Initially, Whitten took the position that his damages were based on his out-of-pocket harm, that is, the fair market value of his services. However, his trial evidence did not support this theory either. Although he testified that the services he provided . . . was [sic] $900,000, his statement alone is patently conclusory. He could not support his statement with time records detailing what he did and his time spent as an [I-Star] employee. He offered absolutely no evidence to support his arbitrary $900,000 figure. . . .
* * *
Further, it is clear the jury did not base, and could not have based, an award for actual damages on the value of Whitten's services. How could the jury have arrived at the $375,000.00 (Question No. 3) and $125,000.00 (Question No. 5) figures from Whitten's conclusory $900,000 statement, which was not supported by any documentation whatsoever? Whitten offered no supporting evidence that the jury could have utilized in arriving at those amounts. . . .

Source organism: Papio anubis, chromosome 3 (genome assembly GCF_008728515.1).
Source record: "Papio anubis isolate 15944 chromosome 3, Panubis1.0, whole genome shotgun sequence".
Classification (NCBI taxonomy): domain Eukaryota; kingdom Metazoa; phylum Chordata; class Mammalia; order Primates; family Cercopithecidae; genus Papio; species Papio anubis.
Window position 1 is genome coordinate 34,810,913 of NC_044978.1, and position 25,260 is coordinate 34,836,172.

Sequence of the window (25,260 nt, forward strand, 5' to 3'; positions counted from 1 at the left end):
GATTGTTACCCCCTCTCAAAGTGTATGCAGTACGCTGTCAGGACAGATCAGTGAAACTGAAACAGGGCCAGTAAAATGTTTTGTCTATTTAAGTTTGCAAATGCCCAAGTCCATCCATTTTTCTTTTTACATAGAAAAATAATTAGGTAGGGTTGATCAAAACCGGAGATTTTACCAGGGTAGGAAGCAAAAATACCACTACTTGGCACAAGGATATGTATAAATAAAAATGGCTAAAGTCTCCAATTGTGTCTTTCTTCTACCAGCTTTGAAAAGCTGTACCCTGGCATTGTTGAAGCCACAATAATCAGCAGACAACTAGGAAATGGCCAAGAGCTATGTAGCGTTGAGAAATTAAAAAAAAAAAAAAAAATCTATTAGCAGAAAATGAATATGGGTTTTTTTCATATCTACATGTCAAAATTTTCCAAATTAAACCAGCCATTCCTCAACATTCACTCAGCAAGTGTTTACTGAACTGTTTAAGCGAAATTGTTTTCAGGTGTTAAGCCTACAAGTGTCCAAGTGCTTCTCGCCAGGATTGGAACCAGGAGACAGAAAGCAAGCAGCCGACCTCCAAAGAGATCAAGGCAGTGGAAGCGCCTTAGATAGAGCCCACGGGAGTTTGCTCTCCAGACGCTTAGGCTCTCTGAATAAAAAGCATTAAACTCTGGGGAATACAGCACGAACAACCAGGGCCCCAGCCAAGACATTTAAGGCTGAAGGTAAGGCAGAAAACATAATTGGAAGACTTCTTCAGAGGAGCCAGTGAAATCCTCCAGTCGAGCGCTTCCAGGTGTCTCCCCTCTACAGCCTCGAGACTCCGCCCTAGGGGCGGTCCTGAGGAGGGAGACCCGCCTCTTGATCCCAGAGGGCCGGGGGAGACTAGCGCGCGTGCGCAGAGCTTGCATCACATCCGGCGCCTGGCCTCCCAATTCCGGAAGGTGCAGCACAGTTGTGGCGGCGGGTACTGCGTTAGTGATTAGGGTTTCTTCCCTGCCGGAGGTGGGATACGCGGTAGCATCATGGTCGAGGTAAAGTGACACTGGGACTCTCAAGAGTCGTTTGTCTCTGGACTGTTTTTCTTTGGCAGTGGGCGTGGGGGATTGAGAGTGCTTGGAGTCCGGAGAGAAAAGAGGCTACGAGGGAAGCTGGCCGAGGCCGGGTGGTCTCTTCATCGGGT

Given these arguments, we construe Elliott alternatively to have challenged the sufficiency of the evidence supporting out-of-pocket damages.
By post-submission letter, Whitten asserts that he testified that the $991,000 total value was based on a rate of $150 per hour, but he did not testify to this. Rather, Whitten stated only the conclusory figure of $991,000.